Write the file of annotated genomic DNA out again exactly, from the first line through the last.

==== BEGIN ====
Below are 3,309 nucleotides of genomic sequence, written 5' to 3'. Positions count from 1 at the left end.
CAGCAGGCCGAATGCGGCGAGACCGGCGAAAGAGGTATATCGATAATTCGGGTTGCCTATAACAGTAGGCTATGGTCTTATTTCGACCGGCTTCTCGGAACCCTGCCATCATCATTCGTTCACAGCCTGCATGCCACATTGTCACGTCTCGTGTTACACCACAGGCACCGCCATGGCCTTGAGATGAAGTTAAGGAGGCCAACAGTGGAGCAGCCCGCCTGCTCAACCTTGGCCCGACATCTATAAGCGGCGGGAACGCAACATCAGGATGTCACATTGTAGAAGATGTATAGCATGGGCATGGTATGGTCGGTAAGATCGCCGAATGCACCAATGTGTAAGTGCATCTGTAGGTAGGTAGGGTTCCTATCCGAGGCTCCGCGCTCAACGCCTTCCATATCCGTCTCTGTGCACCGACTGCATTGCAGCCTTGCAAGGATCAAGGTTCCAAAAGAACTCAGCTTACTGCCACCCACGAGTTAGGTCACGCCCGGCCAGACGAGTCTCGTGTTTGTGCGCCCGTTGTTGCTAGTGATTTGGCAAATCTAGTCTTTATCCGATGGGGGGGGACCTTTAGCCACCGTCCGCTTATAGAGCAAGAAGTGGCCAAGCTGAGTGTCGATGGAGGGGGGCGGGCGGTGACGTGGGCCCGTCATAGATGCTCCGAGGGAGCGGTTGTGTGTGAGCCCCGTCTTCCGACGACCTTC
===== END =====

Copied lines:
Below are 3,309 nucleotides of genomic sequence, written 5' to 3'. Positions count from 1 at the left end.
CAGCAGGCCGAATGCGGCGAGACCGGCGAAAGAGGTATATCGATAATTCGGGTTGCCTATAACAGTAGGCTATGGTCTTATTTCGACCGGCTTCTCGGAACCCTGCCATCATCATTCGTTCACAGCCTGCATGCCACATTGTCACGTCTCGTGTTACACCACAGGCACCGCCATGGCCTTGAGATGAAGTTAAGGAGGCCAACAGTGGAGCAGCCCGCCTGCTCAACCTTGGCCCGACATCTATAAGCGGCGGGAACGCAACATCAGGATGTCACATTGTAGAAGATGTATAGCATGGGCATGGTATGGTCGGTAAGATCGCCGAATGCACCAATGTGTAAGTGCATCTGTAGGTAGGTAGGGTTCCTATCCGAGGCTCCGCGCTCAACGCCTTCCATATCCGTCTCTGTGCACCGACTGCATTGCAGCCTTGCAAGGATCAAGGTTCCAAAAGAACTCAGCTTACTGCCACCCACGAGTTAGGTCACGCCCGGCCAGACGAGTCTCGTGTTTGTGCGCCCGTTGTTGCTAGTGATTTGGCAAATCTAGTCTTTATCCGATGGGGGGGGACCTTTAGCCACCGTCCGCTTATAGAGCAAGAAGTGGCCAAGCTGAGTGTCGATGGAGGGGGGCGGGCGGTGACGTGGGCCCGTCATAGATGCTCCGAGGGAGCGGTTGTGTGTGAGCCCCGTCTTCCGACGACCTTC